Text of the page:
Metal on My Mind

November 7, 2015 Written by Joe Menth

Talk about living on the edge…

Our attention has been hyper-focused on the edges of big metal prints. The small panels were pressing just fine, but the bigger plates had some issues, until only recently…

We got the capability of dye sublimation printing a few months back, and have been having a blast playing with all of the myriad possibilities provided by such amazing technology.

Well, amazing physics, really.

Mark Trimble explaining Dye Sublimation - the Disperse Dye Phase Shift

Mark Trimble explaining Dye Sublimation – the Disperse Dye Phase Shift

Mark Trimble explaining Dye Sublimation - the Disperse Dye Phase Shift

Mark Trimble explaining Dye Sublimation – the Disperse Dye Phase Shift

I wrote up a description of dye sublimation printing, which I can paraphrase here:
Subliming is a physics term. Basically means something goes from a solid state of matter to a gas without going through the liquid stage.
Sublimation is a made up term. Made up by people in the printing industry to riff off of subliming. It means the same thing, but is specifically talking about ink.
So dye sublimation is when there’s ink printed on a special kind of paper, and it’s sandwiched into a heat press at around 400º for a specific amount of time, and the ink sublimes from the paper directly into the specialized coating (usually polyester) on whatever surface one is trying to get the image onto. It can be a metal plate (coated with polyester) or an MDF “wood” panel (also coated with polyester), or a coaster (also…well, you get the idea), or polyester fabric – like a t-shirt.
The crazy thing is what happens on the molecular level: the ink has dispersed – well, it has sublimed – into a gas, and those ink molecules are now floating around, but have really no where to go because of the intense pressure in the heat press…so they can only go in between the molecules of the polyester coating (or fibers in apparel)…and that polyester coating has “glassified”, meaning the molecules started to move away from each other under the great heat, but not quite enough to turn into a liquid.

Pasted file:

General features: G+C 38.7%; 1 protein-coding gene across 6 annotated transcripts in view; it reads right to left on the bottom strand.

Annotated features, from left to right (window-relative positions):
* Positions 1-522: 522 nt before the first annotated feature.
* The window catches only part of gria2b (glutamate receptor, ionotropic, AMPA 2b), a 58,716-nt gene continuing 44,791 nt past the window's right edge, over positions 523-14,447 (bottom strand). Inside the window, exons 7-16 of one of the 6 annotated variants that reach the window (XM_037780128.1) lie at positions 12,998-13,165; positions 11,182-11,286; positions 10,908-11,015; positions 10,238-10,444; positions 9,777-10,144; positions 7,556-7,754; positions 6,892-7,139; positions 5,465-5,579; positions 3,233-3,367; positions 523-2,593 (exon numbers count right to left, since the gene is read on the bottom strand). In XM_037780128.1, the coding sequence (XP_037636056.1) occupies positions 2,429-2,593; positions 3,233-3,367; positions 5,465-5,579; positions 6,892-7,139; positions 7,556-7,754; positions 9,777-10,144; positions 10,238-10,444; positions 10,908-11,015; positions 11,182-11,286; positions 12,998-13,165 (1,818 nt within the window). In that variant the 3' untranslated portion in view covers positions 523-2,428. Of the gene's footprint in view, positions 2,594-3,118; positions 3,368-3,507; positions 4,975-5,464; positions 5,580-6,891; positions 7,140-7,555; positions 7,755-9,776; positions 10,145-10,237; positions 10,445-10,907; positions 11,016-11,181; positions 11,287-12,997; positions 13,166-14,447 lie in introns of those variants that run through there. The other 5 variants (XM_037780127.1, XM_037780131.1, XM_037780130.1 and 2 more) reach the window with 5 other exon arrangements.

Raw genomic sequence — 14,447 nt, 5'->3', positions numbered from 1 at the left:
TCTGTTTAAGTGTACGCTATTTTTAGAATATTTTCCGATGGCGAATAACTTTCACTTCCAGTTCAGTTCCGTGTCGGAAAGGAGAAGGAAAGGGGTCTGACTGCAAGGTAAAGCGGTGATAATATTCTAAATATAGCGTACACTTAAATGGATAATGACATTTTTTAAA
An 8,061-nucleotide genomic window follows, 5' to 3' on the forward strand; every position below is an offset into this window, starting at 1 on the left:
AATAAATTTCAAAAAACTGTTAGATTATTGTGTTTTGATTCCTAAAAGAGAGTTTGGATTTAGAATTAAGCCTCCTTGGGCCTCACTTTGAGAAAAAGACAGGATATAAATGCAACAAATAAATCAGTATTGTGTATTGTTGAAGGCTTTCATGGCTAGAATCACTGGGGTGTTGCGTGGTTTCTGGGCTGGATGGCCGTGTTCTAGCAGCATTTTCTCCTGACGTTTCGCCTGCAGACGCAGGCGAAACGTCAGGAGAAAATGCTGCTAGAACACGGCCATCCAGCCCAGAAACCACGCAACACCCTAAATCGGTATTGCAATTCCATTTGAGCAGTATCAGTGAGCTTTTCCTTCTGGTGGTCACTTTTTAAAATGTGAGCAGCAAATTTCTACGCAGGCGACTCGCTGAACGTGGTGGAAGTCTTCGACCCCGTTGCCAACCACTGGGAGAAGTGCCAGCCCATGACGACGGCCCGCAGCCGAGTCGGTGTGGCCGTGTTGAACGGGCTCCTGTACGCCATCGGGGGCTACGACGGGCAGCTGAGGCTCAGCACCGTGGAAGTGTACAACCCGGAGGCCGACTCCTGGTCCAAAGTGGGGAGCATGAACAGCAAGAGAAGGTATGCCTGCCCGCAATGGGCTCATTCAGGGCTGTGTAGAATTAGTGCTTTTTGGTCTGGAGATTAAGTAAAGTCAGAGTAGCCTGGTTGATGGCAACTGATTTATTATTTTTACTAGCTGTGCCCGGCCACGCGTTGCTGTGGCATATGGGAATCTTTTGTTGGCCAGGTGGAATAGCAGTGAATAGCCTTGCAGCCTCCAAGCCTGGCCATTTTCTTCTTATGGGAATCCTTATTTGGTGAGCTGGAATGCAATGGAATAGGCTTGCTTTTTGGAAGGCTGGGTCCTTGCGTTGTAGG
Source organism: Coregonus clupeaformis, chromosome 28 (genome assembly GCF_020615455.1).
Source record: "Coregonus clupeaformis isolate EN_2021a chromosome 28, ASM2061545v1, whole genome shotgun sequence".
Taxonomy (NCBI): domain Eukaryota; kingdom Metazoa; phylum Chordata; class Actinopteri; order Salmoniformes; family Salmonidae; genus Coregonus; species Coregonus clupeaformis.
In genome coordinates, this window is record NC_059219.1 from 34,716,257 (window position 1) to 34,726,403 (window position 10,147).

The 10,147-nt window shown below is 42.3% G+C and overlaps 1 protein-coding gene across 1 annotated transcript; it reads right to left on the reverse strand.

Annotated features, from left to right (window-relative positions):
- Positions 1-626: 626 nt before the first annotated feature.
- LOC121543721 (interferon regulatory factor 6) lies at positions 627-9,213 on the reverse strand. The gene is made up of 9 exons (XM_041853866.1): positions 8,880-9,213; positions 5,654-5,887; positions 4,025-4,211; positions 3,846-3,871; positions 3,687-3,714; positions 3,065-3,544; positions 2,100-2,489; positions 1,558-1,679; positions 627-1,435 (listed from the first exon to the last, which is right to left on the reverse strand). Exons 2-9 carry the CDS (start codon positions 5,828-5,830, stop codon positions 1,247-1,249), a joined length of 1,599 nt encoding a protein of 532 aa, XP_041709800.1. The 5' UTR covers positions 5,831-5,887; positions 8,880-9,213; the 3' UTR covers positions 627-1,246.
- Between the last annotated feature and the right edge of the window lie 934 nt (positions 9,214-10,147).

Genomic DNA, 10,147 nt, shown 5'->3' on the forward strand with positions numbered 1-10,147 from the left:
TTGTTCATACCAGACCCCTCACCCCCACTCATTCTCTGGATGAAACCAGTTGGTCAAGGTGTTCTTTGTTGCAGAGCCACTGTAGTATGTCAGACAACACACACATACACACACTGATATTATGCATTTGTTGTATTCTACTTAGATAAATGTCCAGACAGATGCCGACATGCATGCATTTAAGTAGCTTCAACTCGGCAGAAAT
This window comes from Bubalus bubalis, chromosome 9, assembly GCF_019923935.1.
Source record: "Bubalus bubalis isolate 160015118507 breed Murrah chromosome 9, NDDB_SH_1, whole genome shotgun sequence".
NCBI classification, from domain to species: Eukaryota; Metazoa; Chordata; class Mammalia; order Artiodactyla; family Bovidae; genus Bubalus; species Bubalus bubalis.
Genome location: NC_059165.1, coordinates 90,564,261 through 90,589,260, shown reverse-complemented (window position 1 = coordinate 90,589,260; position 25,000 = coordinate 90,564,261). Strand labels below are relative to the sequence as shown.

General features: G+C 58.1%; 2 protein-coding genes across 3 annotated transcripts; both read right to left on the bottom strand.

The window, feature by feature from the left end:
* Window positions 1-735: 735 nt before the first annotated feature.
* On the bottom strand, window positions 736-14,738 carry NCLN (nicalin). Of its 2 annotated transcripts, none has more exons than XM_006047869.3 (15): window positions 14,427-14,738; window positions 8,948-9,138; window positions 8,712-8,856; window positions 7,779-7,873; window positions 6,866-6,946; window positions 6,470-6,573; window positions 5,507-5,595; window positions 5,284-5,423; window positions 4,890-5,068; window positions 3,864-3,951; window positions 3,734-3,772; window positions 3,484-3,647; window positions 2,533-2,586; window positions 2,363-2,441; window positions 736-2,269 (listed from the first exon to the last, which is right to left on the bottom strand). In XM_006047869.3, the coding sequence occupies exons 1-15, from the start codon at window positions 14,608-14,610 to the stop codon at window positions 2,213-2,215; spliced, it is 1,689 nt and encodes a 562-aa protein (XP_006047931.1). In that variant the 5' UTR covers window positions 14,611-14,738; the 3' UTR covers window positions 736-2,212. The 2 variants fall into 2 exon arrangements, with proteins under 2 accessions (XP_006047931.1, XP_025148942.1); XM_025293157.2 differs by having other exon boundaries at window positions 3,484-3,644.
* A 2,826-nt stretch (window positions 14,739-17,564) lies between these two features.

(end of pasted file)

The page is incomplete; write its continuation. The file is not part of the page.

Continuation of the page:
Anyway. The dye sublimation process is complete when the ink has gasified and embedded itself into the glassified polyester coated surface, and then it’s all cooled. Then it’s kind of bomb-proof. Well, it’s at least quite durable…because SCIENCE.

HOWEVER.

Moisture is the devil.

At least in this process.

We’ve been “living on the edge” because the edges of our metal prints were giving us a headache. And it wasn’t just the fumes.

You see, when all these materials are sandwiched into a heat press under high pressure, any moisture that exists in the protective paper, in the printed transfer paper, or even in the polyester coating on the metal plate itself, well – it all has to go somewhere. Via steam. Which pushes everything this way and that trying to desperately get out of the sandwich of materials in the heat press.

So it’s a matter of time. Really. It’s a matter of time, and pressure, and heat, and moisture. If it gets too hot too fast, then the steam pushes out too quickly, and it actually pushes those little ink molecules toward the steam escape path, and at the edges of the metal plates, that means the ink gets pushed around and doesn’t alway create a perfectly inked edge.

We struggled with this a bit. We tried different pressure (not enough, and not all the ink would even transfer!), and different heat (not enough, same problem! too much, and we got WAY more steam way too fast).

The solution was a number of variables had to be adjusted simultaneously.

Our monster heat press (GeoKnight MaxiPress Air) with the special Endura polyester fabric around the heat platen to disperse steam

Our monster heat press (GeoKnight MaxiPress Air) with the special Endura polyester fabric around the heat platen to disperse steam

Part of that was fitting a piece of special polyester fabric over the top heat platen so the steam could wick out the sides.

Part of it was pre-heating the big metal panels to allow some moisture to disperse before pressing a printed image onto them. It takes a LOT longer, pre-pressing a panel…and then waiting for it to cool completely before being able to make a print.

A metal print of Art Wolfe's photograph, prepared for the JVH Print Conference

A metal print of Art Wolfe’s photograph, prepared for the JVH Print Conference

But the prints, now…are Awesome.

It’s always so nice to solve a problem that has multiple variables. No one variable can fix it all.

The biggest fix? Patience.

And now we’re no longer living on the edge with bad edges.

And just in time for the JVH Digital Festival printing conference and seminars, of which we ended up being a big part. Oh. Also we got to print some of Art Wolfe‘s work. Woohoo!